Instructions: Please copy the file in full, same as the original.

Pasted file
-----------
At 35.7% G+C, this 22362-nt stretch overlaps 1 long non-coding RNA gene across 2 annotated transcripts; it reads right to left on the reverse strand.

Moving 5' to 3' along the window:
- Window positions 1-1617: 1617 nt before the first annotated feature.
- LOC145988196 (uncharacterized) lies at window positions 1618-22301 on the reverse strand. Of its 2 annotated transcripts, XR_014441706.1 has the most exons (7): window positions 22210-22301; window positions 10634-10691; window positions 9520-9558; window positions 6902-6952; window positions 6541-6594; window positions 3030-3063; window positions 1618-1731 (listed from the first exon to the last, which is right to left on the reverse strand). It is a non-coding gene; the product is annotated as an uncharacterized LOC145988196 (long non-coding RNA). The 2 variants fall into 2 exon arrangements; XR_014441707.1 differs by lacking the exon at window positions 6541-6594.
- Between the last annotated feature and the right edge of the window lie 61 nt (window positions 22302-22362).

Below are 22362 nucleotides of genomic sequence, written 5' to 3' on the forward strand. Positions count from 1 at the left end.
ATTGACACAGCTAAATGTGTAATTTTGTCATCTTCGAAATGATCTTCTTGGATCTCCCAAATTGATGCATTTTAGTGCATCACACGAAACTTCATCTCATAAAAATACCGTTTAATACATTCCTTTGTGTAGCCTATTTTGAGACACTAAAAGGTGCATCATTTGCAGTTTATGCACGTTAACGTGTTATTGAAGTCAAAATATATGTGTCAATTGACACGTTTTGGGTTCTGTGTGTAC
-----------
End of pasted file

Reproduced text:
At 35.7% G+C, this 22362-nt stretch overlaps 1 long non-coding RNA gene across 2 annotated transcripts; it reads right to left on the reverse strand.

Moving 5' to 3' along the window:
- Window positions 1-1617: 1617 nt before the first annotated feature.
- LOC145988196 (uncharacterized) lies at window positions 1618-22301 on the reverse strand. Of its 2 annotated transcripts, XR_014441706.1 has the most exons (7): window positions 22210-22301; window positions 10634-10691; window positions 9520-9558; window positions 6902-6952; window positions 6541-6594; window positions 3030-3063; window positions 1618-1731 (listed from the first exon to the last, which is right to left on the reverse strand). It is a non-coding gene; the product is annotated as an uncharacterized LOC145988196 (long non-coding RNA). The 2 variants fall into 2 exon arrangements; XR_014441707.1 differs by lacking the exon at window positions 6541-6594.
- Between the last annotated feature and the right edge of the window lie 61 nt (window positions 22302-22362).

Below are 22362 nucleotides of genomic sequence, written 5' to 3' on the forward strand. Positions count from 1 at the left end.
ATTGACACAGCTAAATGTGTAATTTTGTCATCTTCGAAATGATCTTCTTGGATCTCCCAAATTGATGCATTTTAGTGCATCACACGAAACTTCATCTCATAAAAATACCGTTTAATACATTCCTTTGTGTAGCCTATTTTGAGACACTAAAAGGTGCATCATTTGCAGTTTATGCACGTTAACGTGTTATTGAAGTCAAAATATATGTGTCAATTGACACGTTTTGGGTTCTGTGTGTAC